Here in the Northeast we have had a set of circumstances more on the other side of the spectrum. Weeks and weeks went by this summer without any real accumulation of rain. As a result the profile of the greens became extremely dry and created a wide array of problems throughout the summer. The lack  of moisture in the profile and extreme heat caused the greens to become hydrophobic, which meant that water was struggling to get past the upper root zone and was causing harm to the grass instead of benefitting it. When parts of the green became overly hydrophobic it would create localized dry spots on the greens where not only is the surface of the turf hydrophobic and water-repellent but the organic matter in the soil is hydrophobic as well makin it especially difficult to irrigate.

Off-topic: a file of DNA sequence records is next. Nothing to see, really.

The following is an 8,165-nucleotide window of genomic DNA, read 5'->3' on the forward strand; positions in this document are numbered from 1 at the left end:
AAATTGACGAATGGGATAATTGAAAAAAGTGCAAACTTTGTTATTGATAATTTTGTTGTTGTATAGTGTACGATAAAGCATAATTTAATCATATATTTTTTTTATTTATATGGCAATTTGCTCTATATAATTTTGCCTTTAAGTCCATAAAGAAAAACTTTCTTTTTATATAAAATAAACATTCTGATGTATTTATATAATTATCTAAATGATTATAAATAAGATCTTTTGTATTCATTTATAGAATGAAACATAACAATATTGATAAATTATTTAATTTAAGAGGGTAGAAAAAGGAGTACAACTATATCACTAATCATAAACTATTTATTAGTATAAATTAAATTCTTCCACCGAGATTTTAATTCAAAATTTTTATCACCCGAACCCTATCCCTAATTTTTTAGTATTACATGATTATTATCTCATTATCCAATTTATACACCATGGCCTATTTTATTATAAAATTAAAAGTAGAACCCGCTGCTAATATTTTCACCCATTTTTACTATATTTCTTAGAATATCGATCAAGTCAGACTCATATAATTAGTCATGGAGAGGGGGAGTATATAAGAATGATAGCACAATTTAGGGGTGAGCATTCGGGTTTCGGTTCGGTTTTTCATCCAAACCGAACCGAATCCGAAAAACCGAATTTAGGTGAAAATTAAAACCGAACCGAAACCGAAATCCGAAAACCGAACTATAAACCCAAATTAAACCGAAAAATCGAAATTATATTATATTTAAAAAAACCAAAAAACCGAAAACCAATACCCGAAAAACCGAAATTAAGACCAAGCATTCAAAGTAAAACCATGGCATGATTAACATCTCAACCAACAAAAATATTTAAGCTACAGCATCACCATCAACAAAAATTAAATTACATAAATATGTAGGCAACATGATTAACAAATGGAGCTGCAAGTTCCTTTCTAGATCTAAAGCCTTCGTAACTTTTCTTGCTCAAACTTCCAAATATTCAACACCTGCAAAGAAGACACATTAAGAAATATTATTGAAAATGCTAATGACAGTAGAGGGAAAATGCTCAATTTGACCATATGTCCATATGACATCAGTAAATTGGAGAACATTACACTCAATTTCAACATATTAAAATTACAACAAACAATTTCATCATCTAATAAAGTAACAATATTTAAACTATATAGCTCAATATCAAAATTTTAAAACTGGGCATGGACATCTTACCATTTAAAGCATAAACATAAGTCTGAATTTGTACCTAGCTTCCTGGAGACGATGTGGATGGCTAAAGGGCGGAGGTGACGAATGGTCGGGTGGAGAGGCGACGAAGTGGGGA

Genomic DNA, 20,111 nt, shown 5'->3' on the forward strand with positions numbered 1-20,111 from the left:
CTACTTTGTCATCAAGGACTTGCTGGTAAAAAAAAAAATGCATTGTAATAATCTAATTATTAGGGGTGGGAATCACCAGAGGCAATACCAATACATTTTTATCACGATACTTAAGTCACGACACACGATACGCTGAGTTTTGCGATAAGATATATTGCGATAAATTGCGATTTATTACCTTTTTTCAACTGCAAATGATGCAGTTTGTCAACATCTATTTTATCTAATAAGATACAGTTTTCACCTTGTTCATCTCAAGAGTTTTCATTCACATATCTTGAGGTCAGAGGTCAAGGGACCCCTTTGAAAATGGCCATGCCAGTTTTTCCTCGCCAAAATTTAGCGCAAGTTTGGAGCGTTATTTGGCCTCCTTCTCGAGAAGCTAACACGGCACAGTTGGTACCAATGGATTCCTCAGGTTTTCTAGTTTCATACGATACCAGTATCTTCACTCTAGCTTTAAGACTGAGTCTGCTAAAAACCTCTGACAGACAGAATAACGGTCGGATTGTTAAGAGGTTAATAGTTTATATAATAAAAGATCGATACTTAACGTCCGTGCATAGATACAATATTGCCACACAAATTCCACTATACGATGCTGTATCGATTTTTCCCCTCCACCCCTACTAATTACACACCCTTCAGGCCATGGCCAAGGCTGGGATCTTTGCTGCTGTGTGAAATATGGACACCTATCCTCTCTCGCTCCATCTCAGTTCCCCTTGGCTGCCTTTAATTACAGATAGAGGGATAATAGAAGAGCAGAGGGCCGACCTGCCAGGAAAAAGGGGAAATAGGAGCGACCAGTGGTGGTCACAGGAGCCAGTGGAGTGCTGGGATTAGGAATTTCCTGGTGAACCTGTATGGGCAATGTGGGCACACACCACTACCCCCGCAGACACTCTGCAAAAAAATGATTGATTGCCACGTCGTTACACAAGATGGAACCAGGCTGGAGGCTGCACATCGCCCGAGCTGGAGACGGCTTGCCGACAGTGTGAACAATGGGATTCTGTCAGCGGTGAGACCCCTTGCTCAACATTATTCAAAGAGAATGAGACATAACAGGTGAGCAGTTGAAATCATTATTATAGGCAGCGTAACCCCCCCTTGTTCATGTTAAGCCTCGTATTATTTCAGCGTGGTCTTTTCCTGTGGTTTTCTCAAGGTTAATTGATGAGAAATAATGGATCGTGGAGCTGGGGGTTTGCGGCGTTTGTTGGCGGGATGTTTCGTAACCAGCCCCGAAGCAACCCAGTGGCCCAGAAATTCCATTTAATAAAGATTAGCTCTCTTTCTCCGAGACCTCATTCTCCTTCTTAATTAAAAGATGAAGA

Localized Dry Spot On Greens

Throughout the country courses are experiencing the effects of mother nature’s wrath. Even some of the most prestigious courses in the country such as Winged Foot and Colonial are taking emergency measures to insure the survival of their turf. Many superintendents have had to change their plans as far as maintaining turf goes. Whether it be spiking greens and setting up fans to allow for improved air circulation or an increase in fungicide protection and a drastic increase in wetting agent applications, calendars are still being re-written to best adapt to the current conditions. Even when we thought the weather was letting we got a wonderful little wake up call in the form of 4 or 5 straight days of 90 degree temperatures reminding us that were not out of the woods yet. So instead of getting in our last days at the beach or planning our labor day BBQ we are instead sitting on the edge of our seats, doing all we can to keep grass alive and keeping our fingers crossed that cooler temperatures get here soon and stay for good. 

~Andrew P. Lanigan-Turf Intern~